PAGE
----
“We’re going to get the rubber band effect with the fleet, meaning it’s going to contract and expand here and there in the next few days” said Brad. “I think what’s more likely is the rubber band will get tighter and looser depending on what happens in the Doldrums - that’s the next big thing.”

The skippers are just nine days into the first of five ocean sprints that make up the VELUX 5 OCEANS, but Brad is already finding his feet, alone at sea for the first time in eight years. Brad has taken part in this race twice before, winning class two of the event in 2002. “I’m having a lot of fun getting to know the boat and getting back in the groove,” he said. “It’s been a lot of years since I did a voyage this big, especially alone, and I’m enjoying being out here more than I ever have before. It’s so far been a fantastic sail on a great boat in a great event.”

British solo sailor Chris Stanmore-Major has been recovering after a crazy few days onboard Spartan which saw him fight to recover his reaching headsail after the fitting attaching it to the front of his yacht broke twice in 48 hours. Stanmore-Major was left with no choice but to drop the sail in the sea then haul it, heavy and wet, back onto Spartan’s deck.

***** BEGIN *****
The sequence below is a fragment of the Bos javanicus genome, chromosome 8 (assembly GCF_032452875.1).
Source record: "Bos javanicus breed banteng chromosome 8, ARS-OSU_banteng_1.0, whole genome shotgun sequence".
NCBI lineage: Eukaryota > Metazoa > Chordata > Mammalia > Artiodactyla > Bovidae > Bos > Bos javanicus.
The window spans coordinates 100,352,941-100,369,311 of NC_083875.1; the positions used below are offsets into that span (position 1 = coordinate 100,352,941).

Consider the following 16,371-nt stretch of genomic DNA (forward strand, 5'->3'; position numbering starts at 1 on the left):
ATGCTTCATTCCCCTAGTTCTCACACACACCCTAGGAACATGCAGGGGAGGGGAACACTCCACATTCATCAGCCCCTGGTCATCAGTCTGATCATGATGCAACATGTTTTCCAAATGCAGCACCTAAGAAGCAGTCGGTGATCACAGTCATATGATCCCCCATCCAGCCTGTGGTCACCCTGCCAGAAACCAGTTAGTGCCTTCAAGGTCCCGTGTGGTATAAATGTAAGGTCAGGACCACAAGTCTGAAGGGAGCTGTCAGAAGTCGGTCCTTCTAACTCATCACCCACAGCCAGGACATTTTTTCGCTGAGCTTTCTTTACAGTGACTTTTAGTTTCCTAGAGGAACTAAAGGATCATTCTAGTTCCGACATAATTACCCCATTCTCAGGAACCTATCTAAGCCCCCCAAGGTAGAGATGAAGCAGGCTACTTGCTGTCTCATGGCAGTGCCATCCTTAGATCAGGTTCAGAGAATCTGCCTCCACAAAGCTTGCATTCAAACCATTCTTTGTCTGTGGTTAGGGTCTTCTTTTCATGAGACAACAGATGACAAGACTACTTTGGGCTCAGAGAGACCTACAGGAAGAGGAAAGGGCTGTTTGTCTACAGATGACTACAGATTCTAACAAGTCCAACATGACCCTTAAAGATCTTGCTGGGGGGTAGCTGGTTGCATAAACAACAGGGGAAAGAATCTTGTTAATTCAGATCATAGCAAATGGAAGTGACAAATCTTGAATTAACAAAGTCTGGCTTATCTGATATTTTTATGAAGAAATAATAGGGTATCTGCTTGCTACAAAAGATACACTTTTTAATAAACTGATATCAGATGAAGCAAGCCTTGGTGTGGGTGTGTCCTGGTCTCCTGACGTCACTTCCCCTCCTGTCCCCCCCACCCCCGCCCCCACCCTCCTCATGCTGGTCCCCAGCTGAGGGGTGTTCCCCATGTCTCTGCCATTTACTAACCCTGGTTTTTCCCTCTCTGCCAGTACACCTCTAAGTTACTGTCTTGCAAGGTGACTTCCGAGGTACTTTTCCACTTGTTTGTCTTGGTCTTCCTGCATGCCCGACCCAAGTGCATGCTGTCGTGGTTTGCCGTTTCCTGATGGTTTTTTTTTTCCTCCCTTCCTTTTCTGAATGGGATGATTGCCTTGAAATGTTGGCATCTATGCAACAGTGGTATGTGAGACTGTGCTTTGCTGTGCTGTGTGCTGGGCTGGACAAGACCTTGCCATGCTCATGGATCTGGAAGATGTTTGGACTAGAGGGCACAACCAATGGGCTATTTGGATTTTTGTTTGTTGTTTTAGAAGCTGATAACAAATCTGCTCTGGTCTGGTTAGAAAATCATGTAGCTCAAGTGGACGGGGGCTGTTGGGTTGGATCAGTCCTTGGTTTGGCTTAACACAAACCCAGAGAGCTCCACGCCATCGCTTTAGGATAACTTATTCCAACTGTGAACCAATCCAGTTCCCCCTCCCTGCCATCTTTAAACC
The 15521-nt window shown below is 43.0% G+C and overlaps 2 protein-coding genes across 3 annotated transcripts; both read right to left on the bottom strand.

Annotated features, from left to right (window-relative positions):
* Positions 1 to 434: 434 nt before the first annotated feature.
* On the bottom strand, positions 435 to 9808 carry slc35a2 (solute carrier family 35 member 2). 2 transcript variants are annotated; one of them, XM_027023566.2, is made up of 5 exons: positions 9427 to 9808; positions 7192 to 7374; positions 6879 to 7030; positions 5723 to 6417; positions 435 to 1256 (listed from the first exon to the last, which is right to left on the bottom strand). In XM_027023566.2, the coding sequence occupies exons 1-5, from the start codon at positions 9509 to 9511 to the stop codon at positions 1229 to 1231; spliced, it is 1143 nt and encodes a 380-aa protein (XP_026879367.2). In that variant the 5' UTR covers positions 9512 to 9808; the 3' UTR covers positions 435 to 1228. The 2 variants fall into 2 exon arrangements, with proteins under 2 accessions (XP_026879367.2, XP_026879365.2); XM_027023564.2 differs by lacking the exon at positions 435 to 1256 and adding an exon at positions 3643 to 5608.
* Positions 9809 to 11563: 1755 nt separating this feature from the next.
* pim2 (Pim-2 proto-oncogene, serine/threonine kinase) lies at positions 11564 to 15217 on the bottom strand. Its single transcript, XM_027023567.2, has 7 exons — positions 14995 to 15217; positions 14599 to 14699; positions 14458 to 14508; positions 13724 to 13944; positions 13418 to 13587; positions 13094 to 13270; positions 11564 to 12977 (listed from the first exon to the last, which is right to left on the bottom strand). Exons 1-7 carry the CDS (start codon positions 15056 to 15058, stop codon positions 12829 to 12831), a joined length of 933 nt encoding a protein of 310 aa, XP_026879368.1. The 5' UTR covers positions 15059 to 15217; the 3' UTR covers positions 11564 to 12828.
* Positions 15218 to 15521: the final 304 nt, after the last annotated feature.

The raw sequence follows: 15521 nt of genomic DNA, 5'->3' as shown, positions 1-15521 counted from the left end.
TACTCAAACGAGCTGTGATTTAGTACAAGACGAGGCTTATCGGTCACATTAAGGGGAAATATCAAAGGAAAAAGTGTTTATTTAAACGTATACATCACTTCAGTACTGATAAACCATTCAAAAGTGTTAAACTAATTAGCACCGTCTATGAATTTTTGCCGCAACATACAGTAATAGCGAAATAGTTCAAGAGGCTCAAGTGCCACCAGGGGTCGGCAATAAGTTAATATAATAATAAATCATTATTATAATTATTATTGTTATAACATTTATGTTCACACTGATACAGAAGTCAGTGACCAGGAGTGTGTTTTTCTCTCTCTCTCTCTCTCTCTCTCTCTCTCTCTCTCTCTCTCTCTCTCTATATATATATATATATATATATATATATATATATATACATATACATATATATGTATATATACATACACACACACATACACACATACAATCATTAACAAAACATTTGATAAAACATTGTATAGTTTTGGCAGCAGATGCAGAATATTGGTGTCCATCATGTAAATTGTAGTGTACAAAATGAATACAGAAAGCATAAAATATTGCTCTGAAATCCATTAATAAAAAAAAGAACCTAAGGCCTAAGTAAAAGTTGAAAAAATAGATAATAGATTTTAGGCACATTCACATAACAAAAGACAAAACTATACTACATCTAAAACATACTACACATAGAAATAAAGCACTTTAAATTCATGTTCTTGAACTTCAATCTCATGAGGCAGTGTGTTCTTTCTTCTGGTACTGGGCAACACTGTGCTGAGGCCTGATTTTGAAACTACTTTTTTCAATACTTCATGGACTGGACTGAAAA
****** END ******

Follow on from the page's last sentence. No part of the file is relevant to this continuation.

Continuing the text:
"I am proud I got that sail back in and didn't just cut it away," he said. "Yes, I lost time but I gained a chance for another leg of this race. I repaired all the damage the incident did although Spartan will carry some of the scars to Cape Town. But most importantly I feel I have passed to a new level of respect and understanding of these boats. Perhaps it is that in the end which will help towards future success if now it has only lost me more time and let the others slip further away.”

Belgian sailor Christophe Bullens has been struggling to find breeze after passing Cape Finisterre off the north west tip of Spain last night. His progress has also been hampered by electrical problems on his yacht Five Oceans of Smiles too.

“Here there is no wind and the problem is I don’t have any electronics. No wind speed or wind direction, no boat speed, no radar and my autopilot doesn’t work anymore. Apart from that the boat is going really well and each day I hope to repair one more thing.”

Statistics from 12pm UTC position report:

Skipper; distance to finish (nm); distance to leader (nm); distance covered in last 24 hours (nm); average speed in last 24 hours (kts)

Brad Van Liew: 4,446; 0; 304.9; 12.7
Gutek: 4,512.9; 66.9; 281.5; 11.7
Derek Hatfield: 4,658.4; 212.4; 258.3; 10.8
Chris Stanmore-Major: 4979.3; 533.3; 185.5; 7.6
Christophe Bullens: 6,102.1; 1,656.1; 137.8; 5.7

The VELUX 5 OCEANS, run by Clipper Ventures PLC, is the longest running solo round the world race, and has 28 years of rich heritage as the BOC Challenge and then the Around Alone. This edition features five ocean sprints over nine months. After leaving from La Rochelle on October 17th the fleet now head to Cape Town, the race will then take in Wellington in New Zealand, Salvador in Brazil and Charleston in the US before returning back across the Atlantic to France.